Research Article | Open Access
Comparison of Postural Responses to Galvanic Vestibular Stimulation between Pilots and the General Populace
Galvanic vestibular stimulation (GVS) can be used to study the body’s response to vestibular stimuli. This study aimed to investigate whether postural responses to GVS were different between pilots and the general populace. Bilateral bipolar GVS was applied with a constant-current profile to 12 pilots and 12 control subjects via two electrodes placed over the mastoid processes. Both GVS threshold and the center of pressure’s trajectory (COP’s trajectory) were measured. Position variability of COP during spontaneous body sway and peak displacement of COP during GVS-induced body sway were calculated in the medial-lateral direction. Spontaneous body sway was slight for all subjects, and there was no significant difference in the value of COP position variability between the pilots and controls. Both the GVS threshold and magnitude of GVS-induced body deviation were similar for different GVS polarities. GVS thresholds were similar between the two groups, but the magnitude of GVS-induced body deviation in the controls was significantly larger than that in the pilots. The pilots showed less GVS-induced body deviation, meaning that pilots may have a stronger ability to suppress vestibular illusions.
The primary function of the vestibular system is to detect motion and head position. Specifically, three semicircular canals can perceive angular acceleration and velocity of the head, and the otolith organs (utricle and saccule) can sense linear acceleration of the head and head tilt [1–3]. During flight, especially during high levels of translational acceleration and/or angular acceleration, pilots may respond abnormally to vestibular stimuli and suffer disequilibrium, vertigo, spatial disorientation (SD), and motion sickness, which may have serious safety implications [4–6]. Therefore, the ability to respond to vestibular stimuli is important for pilot selection and training.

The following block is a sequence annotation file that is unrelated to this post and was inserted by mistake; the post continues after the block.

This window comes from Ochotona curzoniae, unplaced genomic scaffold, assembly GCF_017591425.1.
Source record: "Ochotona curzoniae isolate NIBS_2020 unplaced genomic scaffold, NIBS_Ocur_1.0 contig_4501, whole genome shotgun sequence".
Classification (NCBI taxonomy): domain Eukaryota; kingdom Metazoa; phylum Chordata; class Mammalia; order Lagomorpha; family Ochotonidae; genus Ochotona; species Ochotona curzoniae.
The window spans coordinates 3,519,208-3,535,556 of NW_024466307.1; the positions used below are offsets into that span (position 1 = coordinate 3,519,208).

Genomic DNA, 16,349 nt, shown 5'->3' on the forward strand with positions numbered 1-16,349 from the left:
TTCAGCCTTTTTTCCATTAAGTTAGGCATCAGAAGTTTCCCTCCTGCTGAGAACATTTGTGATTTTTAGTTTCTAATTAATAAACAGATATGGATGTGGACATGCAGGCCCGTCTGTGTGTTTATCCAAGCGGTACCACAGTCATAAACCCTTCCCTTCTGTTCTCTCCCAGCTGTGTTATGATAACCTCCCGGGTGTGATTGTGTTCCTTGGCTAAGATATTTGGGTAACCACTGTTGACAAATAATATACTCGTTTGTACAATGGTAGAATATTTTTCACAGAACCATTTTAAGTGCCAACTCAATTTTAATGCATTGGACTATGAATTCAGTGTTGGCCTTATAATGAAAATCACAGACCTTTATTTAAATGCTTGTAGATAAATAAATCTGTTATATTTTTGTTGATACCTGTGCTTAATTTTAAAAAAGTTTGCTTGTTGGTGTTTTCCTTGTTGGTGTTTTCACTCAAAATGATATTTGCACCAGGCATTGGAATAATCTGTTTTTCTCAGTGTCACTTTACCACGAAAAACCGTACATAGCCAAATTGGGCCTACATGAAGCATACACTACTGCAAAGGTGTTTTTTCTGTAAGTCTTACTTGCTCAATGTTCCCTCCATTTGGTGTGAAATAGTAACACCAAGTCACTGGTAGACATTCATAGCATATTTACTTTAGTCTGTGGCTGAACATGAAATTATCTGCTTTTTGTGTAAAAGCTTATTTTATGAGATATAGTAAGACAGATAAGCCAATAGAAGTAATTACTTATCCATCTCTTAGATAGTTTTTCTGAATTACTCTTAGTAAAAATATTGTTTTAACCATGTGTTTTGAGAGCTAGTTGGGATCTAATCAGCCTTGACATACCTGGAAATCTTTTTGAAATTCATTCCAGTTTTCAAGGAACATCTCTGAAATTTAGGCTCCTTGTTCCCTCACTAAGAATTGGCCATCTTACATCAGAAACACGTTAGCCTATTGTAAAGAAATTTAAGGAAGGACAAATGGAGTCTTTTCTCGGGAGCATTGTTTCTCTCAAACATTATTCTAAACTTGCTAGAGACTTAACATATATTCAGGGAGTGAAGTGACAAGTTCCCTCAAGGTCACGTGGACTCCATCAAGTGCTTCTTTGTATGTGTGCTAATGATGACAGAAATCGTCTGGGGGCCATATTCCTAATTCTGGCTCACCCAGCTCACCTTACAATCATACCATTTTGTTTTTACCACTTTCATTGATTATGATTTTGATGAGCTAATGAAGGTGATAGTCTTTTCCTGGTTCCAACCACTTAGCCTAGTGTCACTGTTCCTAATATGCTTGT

Galvanic vestibular stimulation (GVS) is a technique that can stimulate the vestibular nerves associated with both semicircular canals and otolith organs [1, 7]. By applying a small current through a surface electrode over the mastoid process behind the ear, the firing rate of all vestibular afferents can be changed. These changes are the same as those arising from rotating the head [8, 9]. Therefore, the central nervous system (CNS) could mistakenly consider GVS as a head movement and then the whole-body responses can be evoked . Using different configurations of GVS will generate different perceived directions of illusory head movements [10–12]. In detail, bilateral bipolar GVS with an anodal electrode placed over one mastoid process and a cathodal electrode placed over the other mastoid process will produce a roll like sensation . In addition, these illusory movements evoked by GVS are similar to the leans, which is the most common vestibular illusion in flight. GVS can provide a safe and convenient way to simulate SD [13, 14].
Because of its simple and harmless nature, GVS has been widely adopted as a research tool for probing the body’s responses to vestibular stimuli [15–17], such as eye movement [18, 19], standing balance [7, 20, 21], walking [22, 23], and hand movements [14, 24]. The direction of body sway evoked by bilateral bipolar GVS is always towards the anodal ear along the interaural line . Furthermore, GVS-induced deviation in both walking [22, 23] and hand movement [14, 24] is also towards the anode side. However, some studies have discovered that the amplitude of sway varies from person to person [25–28]. Balter et al. observed that GVS-induced body sway in adult women was significantly greater than that in both gymnasts and untrained adolescents , but the differences in GVS-induced body sway between carsick and healthy subjects were not significant . Rinalduzzi et al. discovered that patients with polyneuropathy had significantly greater postural responses to GVS in comparison with healthy subjects, which suggested that GVS can be useful in detecting people with different vestibular functions . Tax et al. found similar results, reporting that the magnitude of body deviation induced by GVS for patients with bilateral vestibular failure was significantly smaller than that of healthy people, and concluded that GVS is a viable noninvasive method for assessing vestibular function .